Extremes, by Kristine Kathryn Rusch, is the second novel in her Retrieval Artist series and the sequel to The Disappeared.  Rusch is a multi-genre author, penning books that range from high fantasy, to mysteries, to science fiction.  This particular novel, which was actually a pain in the butt to acquire when I picked it up due to supply issues, is best described as a “space mystery” given its unique blend of sci fi and pulpy crime drama. Departing from the theme that dominates Retrieval Artist series – human-alien relations and the possibility that mankind would sell itself out to win [... read the rest ...]

Rollback, by Robert Sawyer

Robert Sawyer is, in my opinion, one of the masters of modern science fiction.  His works are usually set in the near future and take one or two scientific ideas, stretch them subtly so that they are fiction instead of pure truth, and then extrapolate on the ramifications. While this focus on science can make his work a difficult read for people who have no interest in real science (and only read science fiction novels for space cowboys, blaster guns, and elves in space), Sawyer’s fluency in his subject matter makes his novels a joy to read for folks who [... read the rest ...]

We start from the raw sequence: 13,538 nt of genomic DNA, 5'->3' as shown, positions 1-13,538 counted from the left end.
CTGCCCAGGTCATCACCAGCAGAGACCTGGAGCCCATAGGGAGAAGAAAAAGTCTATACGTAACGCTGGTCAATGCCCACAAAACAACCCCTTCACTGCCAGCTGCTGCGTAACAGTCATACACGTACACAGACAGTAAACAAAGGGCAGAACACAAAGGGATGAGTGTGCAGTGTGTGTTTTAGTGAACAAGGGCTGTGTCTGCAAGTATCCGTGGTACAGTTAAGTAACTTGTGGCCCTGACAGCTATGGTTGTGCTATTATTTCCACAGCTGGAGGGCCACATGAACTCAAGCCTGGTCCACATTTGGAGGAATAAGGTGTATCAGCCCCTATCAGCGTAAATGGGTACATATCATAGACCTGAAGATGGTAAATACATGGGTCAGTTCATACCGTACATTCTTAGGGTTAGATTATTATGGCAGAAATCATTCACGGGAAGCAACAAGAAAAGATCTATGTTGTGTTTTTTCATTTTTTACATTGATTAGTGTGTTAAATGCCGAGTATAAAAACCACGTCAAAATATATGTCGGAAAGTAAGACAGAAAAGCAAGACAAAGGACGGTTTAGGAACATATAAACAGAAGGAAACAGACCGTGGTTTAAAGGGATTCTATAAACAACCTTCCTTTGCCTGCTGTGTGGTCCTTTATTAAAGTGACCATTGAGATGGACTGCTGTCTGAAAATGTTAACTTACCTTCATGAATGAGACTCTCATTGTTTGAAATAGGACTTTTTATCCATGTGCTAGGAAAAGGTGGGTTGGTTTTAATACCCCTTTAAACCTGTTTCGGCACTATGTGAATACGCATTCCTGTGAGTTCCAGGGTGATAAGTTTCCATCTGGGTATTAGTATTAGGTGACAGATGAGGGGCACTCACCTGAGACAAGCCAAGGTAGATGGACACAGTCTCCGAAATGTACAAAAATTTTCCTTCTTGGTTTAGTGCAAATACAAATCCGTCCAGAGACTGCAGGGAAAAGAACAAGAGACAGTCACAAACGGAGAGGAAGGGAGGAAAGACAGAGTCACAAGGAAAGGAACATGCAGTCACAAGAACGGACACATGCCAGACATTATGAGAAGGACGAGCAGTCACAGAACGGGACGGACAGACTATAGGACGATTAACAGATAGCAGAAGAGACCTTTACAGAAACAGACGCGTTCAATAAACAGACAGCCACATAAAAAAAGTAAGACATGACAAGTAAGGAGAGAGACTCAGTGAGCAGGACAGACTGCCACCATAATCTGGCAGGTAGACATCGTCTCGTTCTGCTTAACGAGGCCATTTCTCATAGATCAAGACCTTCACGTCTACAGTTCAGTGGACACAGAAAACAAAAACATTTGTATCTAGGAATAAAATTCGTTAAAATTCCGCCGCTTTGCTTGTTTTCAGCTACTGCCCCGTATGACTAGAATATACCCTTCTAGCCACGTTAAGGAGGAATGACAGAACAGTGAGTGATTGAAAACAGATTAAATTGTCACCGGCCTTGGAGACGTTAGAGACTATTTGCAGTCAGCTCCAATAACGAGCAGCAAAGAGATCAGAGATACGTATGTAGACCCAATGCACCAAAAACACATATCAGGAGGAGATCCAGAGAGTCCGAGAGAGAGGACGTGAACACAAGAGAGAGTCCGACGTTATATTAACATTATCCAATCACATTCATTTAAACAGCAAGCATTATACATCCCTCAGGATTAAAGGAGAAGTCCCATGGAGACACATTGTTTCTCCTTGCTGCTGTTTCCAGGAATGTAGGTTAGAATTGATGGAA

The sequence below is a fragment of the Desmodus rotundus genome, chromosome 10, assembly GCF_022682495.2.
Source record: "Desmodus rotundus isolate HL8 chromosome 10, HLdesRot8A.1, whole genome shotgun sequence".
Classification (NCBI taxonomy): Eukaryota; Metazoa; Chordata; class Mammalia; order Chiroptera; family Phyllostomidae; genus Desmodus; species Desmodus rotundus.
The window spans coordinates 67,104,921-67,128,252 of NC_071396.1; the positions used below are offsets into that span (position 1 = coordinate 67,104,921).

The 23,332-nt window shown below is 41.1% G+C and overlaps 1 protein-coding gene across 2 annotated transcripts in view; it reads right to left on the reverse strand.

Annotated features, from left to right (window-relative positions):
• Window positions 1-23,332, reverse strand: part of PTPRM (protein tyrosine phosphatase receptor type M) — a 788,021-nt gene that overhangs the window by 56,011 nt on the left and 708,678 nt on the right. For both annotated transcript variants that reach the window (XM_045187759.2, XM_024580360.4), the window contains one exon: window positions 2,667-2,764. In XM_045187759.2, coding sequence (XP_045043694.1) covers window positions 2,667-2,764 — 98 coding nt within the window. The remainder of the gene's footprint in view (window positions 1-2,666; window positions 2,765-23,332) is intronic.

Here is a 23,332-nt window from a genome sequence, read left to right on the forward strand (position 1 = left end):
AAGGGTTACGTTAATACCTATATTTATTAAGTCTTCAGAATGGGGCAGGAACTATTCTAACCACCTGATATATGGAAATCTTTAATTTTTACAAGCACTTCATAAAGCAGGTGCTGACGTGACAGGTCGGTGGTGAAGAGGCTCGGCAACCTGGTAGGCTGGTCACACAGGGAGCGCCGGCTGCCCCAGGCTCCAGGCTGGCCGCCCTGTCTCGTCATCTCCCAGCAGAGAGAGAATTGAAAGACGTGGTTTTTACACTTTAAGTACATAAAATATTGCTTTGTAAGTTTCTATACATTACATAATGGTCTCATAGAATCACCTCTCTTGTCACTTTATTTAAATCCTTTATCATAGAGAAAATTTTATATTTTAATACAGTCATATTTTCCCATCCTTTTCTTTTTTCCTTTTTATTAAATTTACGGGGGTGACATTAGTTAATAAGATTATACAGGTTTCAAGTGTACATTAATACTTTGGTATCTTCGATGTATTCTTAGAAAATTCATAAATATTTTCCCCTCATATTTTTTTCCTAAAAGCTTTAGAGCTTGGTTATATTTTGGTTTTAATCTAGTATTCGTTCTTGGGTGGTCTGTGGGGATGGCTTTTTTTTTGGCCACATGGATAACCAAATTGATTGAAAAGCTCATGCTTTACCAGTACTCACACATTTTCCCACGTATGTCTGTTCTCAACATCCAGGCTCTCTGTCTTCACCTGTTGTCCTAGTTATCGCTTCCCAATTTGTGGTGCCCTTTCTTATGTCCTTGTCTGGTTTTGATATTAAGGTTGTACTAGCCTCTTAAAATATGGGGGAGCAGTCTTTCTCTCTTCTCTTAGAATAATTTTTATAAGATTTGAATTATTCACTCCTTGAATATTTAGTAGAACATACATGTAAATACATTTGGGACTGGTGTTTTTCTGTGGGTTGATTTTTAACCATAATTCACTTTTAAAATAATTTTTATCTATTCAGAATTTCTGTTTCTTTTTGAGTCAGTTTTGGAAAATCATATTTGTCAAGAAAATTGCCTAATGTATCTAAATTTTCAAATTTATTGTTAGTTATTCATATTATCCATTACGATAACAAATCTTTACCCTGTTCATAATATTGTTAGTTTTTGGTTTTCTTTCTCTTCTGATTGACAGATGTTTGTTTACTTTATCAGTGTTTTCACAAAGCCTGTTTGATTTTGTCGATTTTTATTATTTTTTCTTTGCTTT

Fallen Host, by Lyda Morehouse

Originally posted: March 28, 2004. 10:47pm Genre: Sci Fi Published: 2002 Length: 339 pages Books I Previously Read By Lyda Morehouse: None Purchased: Used Book Store Started Reading: Mid February Complete: Today Overview Fallen Host is an apocalyptic tale set in the not-so-distant future. The story is told by alternating chapters between the points of view of the three main characters: Page (an AI), Morningstar (the antichrist), and Emmaline (a cybernetic inquisitor). At a glance these characters seem out of place together, but the world that Morehouse has dreamed up weaves them together nicely. Setting The world of Fallen Host [... read the rest ...]

The Disappeared, by Kristine Kathryn Rusch

The Disappeared, by Kristine Kathryn Rusch, is the first book in her Retrieval Artist series; that said, it is actually the second book in the series that I have read, the first (Buried Deep) having been picked up on a whim at a used book store. The Disappeared is a far future science fiction novel that is focused on character and ethics ahead of hard science or ideas. In fact, if you ignore the setting, at its heart this novel is one part mystery, one part crime drama, and one part moral quandary. Like many sci fi works, however, the [... read the rest ...]

Jan 062010

Professor Beej recently appealed to his readers for some new authors, and instead of burying a comment in the depths of his thread where only he would see it, I figured that I could post my recommendations here for all to see. First, my personal bias: I used to be a huge fantasy reader, but got sick of how repetitive most of the plots got after a while, and outgrew the genre. Instead, I dove headlong into sci-fi, with an emphasis on books that focused either on cool ideas or deep character development; I generally shun most pure action rags [... read the rest ...]

© 2004-2010 - Systemic Babble is created and maintained by Andrew Anderson. Suffusion theme by Sayontan Sinha